Active Isolated Stretching

Back in May 2008, I had the opportunity to participate in a 3-day seminar on Active Isolated Stretching (AIS). Not being one who’s too conscientious about stretching regularly, I was intrigued with this approach and amazed at how effective it is.

“AIS – The Mattes Method” is an approach that illustrates how an individual can stretch properly without endangering the joints, muscles or connective tissues. AIS can help improve your flexibility that’s been affected by underlying medical or physical conditions (injuries, overuse, etc), chronic abnormal posture, muscle imbalances, aging, as well as rapid growth during adolescence (when muscle and tendon flexibility fails to keep up with the long bone growth).

Active Isolated Stretching was developed by Aaron L. Mattes in the 1970s as a stretching technique that is based on isolating muscles that are to be stretched by (actively) contracting the opposing muscles. It is based on the principle of reciprocal inhibition and muscle contraction: when a muscle on one side of a joint is contracted (e.g. your quads), the muscle on the opposite side sends a neurological signal to release (e.g. – in this case – your hamstrings). Holding the stretch for no more than 1 ½ to 2 seconds prevents the stretch reflex (a protective muscle contraction in response to stretching within the muscle) to be triggered. The same stretch is done 10 – 12 times in a row and the assistance given does not exceed 1 pound.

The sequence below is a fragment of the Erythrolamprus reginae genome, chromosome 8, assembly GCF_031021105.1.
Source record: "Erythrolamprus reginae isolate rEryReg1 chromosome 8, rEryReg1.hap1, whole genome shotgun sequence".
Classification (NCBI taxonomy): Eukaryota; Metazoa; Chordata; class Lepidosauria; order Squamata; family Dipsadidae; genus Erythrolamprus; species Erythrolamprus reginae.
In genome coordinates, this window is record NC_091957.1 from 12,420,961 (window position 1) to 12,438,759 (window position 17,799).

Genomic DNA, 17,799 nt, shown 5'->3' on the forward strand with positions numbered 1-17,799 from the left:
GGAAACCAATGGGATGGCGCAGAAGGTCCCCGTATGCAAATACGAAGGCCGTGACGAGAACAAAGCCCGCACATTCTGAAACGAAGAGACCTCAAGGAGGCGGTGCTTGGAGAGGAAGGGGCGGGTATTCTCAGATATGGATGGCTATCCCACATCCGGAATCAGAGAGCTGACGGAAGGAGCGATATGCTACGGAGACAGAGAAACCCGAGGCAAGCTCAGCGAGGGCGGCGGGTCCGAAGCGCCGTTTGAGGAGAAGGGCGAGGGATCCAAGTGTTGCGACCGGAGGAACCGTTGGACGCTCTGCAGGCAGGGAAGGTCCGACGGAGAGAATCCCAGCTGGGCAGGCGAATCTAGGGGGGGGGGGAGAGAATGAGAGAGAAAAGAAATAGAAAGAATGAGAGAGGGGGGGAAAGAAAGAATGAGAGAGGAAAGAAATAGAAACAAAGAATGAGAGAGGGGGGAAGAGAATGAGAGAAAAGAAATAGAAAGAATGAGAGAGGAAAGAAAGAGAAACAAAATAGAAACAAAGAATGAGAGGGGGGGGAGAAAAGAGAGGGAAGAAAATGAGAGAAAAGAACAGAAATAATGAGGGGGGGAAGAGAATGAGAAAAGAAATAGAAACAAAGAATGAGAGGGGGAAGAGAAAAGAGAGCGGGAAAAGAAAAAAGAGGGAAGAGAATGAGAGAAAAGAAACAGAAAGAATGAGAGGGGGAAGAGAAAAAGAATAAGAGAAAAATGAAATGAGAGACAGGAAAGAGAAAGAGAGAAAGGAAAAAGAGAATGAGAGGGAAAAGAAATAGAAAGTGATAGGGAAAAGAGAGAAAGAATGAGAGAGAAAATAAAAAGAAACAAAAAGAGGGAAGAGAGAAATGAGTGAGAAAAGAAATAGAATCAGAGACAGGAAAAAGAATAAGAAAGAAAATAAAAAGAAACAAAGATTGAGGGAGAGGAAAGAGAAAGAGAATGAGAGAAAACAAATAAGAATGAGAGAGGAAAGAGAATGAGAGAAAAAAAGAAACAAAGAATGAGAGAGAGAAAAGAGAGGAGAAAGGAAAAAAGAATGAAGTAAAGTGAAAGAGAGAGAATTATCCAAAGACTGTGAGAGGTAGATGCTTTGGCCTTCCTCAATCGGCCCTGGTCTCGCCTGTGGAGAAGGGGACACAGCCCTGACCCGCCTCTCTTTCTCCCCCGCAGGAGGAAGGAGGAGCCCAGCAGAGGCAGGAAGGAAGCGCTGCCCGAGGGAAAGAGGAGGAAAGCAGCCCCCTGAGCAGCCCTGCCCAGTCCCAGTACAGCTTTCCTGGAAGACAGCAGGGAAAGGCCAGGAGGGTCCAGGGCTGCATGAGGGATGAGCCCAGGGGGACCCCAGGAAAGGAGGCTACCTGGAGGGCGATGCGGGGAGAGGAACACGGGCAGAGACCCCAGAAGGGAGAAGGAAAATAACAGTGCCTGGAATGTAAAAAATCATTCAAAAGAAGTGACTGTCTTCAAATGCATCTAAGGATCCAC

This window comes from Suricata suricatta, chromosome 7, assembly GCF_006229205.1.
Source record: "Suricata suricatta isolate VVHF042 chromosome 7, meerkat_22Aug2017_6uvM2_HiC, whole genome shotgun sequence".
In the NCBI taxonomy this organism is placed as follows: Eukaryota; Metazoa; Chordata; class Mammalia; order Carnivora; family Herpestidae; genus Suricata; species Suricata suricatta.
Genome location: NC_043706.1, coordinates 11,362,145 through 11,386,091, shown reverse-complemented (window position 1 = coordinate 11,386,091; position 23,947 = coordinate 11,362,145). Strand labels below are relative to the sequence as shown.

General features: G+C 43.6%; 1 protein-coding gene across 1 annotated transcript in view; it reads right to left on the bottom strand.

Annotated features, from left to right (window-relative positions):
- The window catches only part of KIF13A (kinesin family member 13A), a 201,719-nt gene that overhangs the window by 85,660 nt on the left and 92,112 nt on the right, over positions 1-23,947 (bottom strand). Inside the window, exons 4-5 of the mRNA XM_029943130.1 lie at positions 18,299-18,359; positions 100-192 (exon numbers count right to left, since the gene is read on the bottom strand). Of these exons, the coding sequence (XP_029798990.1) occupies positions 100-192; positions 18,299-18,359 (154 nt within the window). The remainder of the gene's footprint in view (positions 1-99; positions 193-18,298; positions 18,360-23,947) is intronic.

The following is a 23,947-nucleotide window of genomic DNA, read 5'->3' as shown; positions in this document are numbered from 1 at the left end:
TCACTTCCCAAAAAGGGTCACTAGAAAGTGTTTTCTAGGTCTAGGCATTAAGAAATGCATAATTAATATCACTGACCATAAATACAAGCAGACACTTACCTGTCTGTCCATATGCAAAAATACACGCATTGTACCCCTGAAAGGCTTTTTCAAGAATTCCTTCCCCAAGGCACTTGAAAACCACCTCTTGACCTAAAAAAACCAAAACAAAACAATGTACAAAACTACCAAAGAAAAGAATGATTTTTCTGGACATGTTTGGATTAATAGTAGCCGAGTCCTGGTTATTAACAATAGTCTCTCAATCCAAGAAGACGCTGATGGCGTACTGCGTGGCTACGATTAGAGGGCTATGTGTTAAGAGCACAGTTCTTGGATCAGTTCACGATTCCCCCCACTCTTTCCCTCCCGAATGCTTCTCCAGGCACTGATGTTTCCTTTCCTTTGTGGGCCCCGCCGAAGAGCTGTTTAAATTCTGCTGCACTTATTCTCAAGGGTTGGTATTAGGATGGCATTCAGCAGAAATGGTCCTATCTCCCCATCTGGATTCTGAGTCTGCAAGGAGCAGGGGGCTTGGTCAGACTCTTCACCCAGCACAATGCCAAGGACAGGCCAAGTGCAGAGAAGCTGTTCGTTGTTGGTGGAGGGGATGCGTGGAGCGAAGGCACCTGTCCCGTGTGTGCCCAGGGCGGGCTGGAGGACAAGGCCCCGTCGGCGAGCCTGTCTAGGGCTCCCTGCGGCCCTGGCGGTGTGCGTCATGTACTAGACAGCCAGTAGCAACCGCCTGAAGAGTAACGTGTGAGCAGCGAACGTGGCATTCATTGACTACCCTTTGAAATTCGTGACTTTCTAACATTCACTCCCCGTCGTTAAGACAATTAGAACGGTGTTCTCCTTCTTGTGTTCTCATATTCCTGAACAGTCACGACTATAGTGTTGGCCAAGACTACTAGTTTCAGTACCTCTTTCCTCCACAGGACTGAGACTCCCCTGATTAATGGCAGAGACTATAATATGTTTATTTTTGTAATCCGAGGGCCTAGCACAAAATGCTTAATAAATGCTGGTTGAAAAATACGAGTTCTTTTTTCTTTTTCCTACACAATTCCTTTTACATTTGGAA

There are specific sequences of stretches that should be followed for optimal results. The stretches are based on anatomical knowledge of muscle tendon origin and insertion to provide for optimal flexibility without trauma.

AIS can be done assisted, i.e. the body work practitioner assists the client at the end range of the stretch, or it can be done un-assisted, i.e. the client performs the stretches by himself or herself.

Gentle stretching of muscles and fascia promotes improved vascular and lymphatic circulation, increased oxygenation, removal of toxins and a more efficient nervous system. Flexibility is key for enhancing athletic performance, rehabilitation and overall wellness.

For more info, please visit http://www.stretchingusa.com/ or ask me for more details.

As appropriate, I incorporate assisted AIS in my sessions, and I’ll be happy to instruct you on stretches best for you.

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